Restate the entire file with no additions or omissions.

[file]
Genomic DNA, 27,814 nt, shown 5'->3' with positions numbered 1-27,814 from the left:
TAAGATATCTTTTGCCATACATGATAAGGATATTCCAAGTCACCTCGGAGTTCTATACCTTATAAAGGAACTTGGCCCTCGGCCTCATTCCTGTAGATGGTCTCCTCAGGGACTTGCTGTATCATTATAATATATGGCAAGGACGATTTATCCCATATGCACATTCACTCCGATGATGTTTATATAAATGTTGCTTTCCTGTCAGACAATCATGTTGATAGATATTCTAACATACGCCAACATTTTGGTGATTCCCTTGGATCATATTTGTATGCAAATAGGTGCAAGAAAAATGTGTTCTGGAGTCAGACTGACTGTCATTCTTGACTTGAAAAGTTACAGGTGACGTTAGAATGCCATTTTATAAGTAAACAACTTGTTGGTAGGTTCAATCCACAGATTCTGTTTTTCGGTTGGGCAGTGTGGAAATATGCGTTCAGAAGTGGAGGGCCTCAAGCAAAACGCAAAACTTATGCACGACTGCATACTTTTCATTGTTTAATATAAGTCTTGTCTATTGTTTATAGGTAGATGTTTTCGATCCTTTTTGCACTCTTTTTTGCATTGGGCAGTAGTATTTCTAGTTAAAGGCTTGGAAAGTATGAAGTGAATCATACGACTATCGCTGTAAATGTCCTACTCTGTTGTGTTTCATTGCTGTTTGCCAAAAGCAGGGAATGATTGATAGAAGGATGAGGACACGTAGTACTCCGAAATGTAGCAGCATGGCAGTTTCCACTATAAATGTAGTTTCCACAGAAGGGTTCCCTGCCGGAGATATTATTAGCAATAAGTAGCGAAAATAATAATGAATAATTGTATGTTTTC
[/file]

Genomic DNA, 27,814 nt, shown 5'->3' with positions numbered 1-27,814 from the left:
TAAGATATCTTTTGCCATACATGATAAGGATATTCCAAGTCACCTCGGAGTTCTATACCTTATAAAGGAACTTGGCCCTCGGCCTCATTCCTGTAGATGGTCTCCTCAGGGACTTGCTGTATCATTATAATATATGGCAAGGACGATTTATCCCATATGCACATTCACTCCGATGATGTTTATATAAATGTTGCTTTCCTGTCAGACAATCATGTTGATAGATATTCTAACATACGCCAACATTTTGGTGATTCCCTTGGATCATATTTGTATGCAAATAGGTGCAAGAAAAATGTGTTCTGGAGTCAGACTGACTGTCATTCTTGACTTGAAAAGTTACAGGTGACGTTAGAATGCCATTTTATAAGTAAACAACTTGTTGGTAGGTTCAATCCACAGATTCTGTTTTTCGGTTGGGCAGTGTGGAAATATGCGTTCAGAAGTGGAGGGCCTCAAGCAAAACGCAAAACTTATGCACGACTGCATACTTTTCATTGTTTAATATAAGTCTTGTCTATTGTTTATAGGTAGATGTTTTCGATCCTTTTTGCACTCTTTTTTGCATTGGGCAGTAGTATTTCTAGTTAAAGGCTTGGAAAGTATGAAGTGAATCATACGACTATCGCTGTAAATGTCCTACTCTGTTGTGTTTCATTGCTGTTTGCCAAAAGCAGGGAATGATTGATAGAAGGATGAGGACACGTAGTACTCCGAAATGTAGCAGCATGGCAGTTTCCACTATAAATGTAGTTTCCACAGAAGGGTTCCCTGCCGGAGATATTATTAGCAATAAGTAGCGAAAATAATAATGAATAATTGTATGTTTTC